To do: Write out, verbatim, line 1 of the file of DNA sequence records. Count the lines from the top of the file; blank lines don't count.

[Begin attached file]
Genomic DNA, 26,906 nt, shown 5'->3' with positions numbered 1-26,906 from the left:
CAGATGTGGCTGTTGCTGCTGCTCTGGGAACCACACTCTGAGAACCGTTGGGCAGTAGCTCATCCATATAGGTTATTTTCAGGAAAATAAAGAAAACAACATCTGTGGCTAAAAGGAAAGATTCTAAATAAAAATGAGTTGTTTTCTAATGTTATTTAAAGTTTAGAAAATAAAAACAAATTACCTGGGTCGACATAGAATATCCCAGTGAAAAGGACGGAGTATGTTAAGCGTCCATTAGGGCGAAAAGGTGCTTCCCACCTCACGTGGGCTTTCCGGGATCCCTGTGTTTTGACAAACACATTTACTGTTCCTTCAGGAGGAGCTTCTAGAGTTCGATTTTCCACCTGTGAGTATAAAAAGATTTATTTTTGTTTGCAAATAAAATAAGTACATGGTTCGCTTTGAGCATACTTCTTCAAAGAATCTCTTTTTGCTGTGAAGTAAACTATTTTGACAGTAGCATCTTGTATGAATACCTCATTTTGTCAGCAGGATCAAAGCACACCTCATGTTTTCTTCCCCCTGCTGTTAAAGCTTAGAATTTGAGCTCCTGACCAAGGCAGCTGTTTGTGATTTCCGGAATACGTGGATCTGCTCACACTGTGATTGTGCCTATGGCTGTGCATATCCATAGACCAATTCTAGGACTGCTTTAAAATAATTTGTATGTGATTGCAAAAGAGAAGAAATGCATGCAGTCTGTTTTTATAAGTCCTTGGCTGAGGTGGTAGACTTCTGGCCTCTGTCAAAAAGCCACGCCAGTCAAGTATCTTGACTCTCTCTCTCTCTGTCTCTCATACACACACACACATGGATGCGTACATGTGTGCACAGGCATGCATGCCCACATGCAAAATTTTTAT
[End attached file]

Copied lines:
Genomic DNA, 26,906 nt, shown 5'->3' with positions numbered 1-26,906 from the left: